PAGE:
The “Save a Prayer” video features some beautiful exterior shots filmed at temples, monuments, and beaches. The interior shots were filmed in the Amangalla. The opening scene, in which Simon Le Bon reclines on a couch with a book and a drink, is shot in one of the rooms. The scene where he dances with the girl in the red dress, the model Vanya Seager, was shot in a room just off the lobby called the Zaal. The first-half exterior scenes are shot on the beach near Galle. Midway through the video, there is a helicopter shot of Duran Duran standing atop a giant rock with some ruins. That is Sigiriya, the remains of a royal palace built in the 5th century. Located in the middle of the country, you can climb the rock and visit the surrounding ruins of the gardens and fountains. A combination of modern and ancient staircases leads you to the top. One ancient staircase was built in the shape of a lion’s head. Only the claws remain. Once on top you can stroll around the ancient walls and pools. Stand at the highest point on Sigiriya and pretend that you’re a member of Duran Duran posing for the helicopter shot from above. And don’t forget to wear your white linen suit.

Also in the video, the band is seen at a number of temples and statues. These scenes were filmed in Polonnaruwa, located a few hours from Sigiriya. It’s a huge complex and worth a halfday to walk around. There is a great museum as well. Near the end of the video, Nick Rhodes, John Taylor, and Andy Taylor sing in front of two statues of Buddha, one standing, one reclining. Watching the video, I thought these statues were huge. They’re not so big. The statues are called Gal Vihariya and are located at the far (northern) end of the complex. A roof now covers the Buddhas to protect them from the sun and rain.

The final shot of the “Save a Prayer” video is iconic. The band members walk amongst the ruins of a temple. Nearby is a stone platform with many pillars still standing, in the background is a giant white stupa (also seen in an aerial shot). Simon Le Bon leans against the side of the platform and Andy Taylor stands on top strumming a guitar. The rest of band members are wandering about. They converge on the temple, walk to the end and look up reverently at the statue of Buddha. The camera pulls away, and the video closes with Simon Le Bon reclining on the couch. The temple scene is shot at the Lankathilaka Temple. Here, I had the most fun re-creating the video by taking pictures of myself posing like the band and finally staring up at the same statue of Buddha. It was the off season, and few tourists came by. They looked bored as their guides explained the “important” history of the temple. They didn’t seem to know about the Duran Duran history. But honestly, who was having more fun? They getting the culturally significant history or I re-creating 80s videos?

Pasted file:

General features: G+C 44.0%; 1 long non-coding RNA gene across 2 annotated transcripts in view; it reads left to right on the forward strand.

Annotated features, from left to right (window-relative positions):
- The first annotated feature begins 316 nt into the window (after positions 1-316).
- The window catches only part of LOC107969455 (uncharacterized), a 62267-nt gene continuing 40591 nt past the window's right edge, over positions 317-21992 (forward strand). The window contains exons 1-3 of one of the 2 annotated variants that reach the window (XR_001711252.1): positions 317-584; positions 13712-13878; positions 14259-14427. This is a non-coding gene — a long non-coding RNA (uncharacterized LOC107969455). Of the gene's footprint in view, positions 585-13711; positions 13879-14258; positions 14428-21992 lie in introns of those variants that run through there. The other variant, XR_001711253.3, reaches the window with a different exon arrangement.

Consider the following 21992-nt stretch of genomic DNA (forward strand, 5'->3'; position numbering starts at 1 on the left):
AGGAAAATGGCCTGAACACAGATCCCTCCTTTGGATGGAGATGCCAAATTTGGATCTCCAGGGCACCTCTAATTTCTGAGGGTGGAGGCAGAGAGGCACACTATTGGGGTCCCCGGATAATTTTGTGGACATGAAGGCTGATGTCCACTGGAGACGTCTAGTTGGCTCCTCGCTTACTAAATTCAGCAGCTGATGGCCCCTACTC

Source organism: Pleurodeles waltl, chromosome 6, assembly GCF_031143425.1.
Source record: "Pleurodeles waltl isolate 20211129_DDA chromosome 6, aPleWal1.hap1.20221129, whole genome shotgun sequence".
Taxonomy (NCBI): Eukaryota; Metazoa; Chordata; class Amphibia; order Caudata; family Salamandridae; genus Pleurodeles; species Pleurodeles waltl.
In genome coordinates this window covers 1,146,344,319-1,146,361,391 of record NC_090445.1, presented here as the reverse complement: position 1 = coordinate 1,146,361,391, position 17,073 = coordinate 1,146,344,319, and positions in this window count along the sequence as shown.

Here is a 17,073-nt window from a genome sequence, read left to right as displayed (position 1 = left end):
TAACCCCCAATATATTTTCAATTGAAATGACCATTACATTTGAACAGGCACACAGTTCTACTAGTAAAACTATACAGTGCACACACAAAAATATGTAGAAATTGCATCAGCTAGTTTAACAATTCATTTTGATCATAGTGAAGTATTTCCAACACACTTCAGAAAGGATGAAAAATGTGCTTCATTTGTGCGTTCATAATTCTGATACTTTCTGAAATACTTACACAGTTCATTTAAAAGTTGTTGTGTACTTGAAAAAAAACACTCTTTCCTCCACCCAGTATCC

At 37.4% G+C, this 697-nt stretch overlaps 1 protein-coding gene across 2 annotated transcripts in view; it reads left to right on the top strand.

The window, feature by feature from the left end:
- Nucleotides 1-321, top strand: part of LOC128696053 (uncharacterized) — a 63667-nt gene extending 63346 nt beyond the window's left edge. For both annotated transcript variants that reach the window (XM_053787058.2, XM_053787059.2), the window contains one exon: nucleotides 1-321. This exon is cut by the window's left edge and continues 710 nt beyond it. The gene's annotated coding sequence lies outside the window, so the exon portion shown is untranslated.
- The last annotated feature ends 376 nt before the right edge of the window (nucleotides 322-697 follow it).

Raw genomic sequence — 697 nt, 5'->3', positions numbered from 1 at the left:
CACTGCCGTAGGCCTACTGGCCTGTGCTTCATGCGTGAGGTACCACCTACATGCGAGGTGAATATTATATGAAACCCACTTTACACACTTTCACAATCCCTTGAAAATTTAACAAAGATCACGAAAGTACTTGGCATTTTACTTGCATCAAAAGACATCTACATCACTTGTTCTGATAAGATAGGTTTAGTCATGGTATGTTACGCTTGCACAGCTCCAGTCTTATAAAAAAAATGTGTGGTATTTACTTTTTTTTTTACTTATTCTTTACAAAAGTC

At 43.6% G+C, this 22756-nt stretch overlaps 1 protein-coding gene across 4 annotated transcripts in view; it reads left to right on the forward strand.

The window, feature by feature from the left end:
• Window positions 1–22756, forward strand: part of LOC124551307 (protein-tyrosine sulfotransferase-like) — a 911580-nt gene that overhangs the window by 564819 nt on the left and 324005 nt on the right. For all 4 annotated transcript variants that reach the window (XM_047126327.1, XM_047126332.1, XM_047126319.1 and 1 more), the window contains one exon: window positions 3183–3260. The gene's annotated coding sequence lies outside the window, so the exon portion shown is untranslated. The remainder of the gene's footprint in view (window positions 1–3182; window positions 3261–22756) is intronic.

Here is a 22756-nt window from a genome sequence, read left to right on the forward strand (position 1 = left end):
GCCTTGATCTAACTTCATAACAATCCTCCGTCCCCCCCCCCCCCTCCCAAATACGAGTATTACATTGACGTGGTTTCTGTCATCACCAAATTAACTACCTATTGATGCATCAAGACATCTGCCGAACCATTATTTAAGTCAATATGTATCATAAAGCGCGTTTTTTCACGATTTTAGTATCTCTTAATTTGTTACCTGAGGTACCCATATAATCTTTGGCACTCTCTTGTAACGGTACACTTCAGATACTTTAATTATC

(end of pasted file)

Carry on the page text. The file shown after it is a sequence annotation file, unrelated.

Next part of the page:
“Please tread gently on the ground when all around you earth turns to fire.” ~ Lonely In Your Nightmare

“Lonely In Your Nightmare” is the third video shot in Sri Lanka. It’s not as well known, but I love the song, and it again features the very beautiful Vanya Seager. Interior scenes from the video were shot in a room at the Amangalla Hotel. There are two scenes to visit from this video. Simon Le Bon is standing on a beach with a small island in the background with a house built upon it. That is a Taprobane. It’s actually a fancy hotel that costs from $1000 to $2200 per night. It’s located in the very south of the island near the town of Weligama. It’s right across the street from the bus station and thus easy to get to. The final scenes of Lonely in Your Nightmare, where Simon Le Bon walks along a rampart and embraces the girl, are shot at Galle.

Not in any video, but very important, you must visit the Strand Guest House in Unawatuna and stay in the “Duran Duran suite.” It’s 5 km from Galle and near the beach. It’s a B&B run by a very nice man named Asoka and his wife. Thirty years ago, Asoka had just opened up his B&B when Paul Berrow stopped in to get a room. The “suite” is a somewhat large room atop the building. You must climb a narrow staircase and practically crawl into the attic to get there. Asoka told me that Simon Le Bon used to arrive every morning to have tea with Paul on the balcony. Paul stayed there for two months. I spent plenty of time enjoying this room since I was sick with the usual stomach ailments one gets in this part of the world.

This article was organized by video. Geographically, I recommend the following route: Colombo for the Pagoda Tea Room. Galle (ramparts, Amangalla Hotel). Unawatuna for the Strand Guest House and Duran Duran suite. Travel a short distance to Weligama to see Taprobane. Then head north to Sigiriya for a day, and then on to Polonnaruwa for another day. There are many other fantastic non-Duran Duran-related sites to see along this route, but this article is about Duran Duran, so refer to a regular guidebook for the rest. So forget your guilt and go see what you really want to see.

“You don’t have to dream it all — just live a day.” ~ Save a Prayer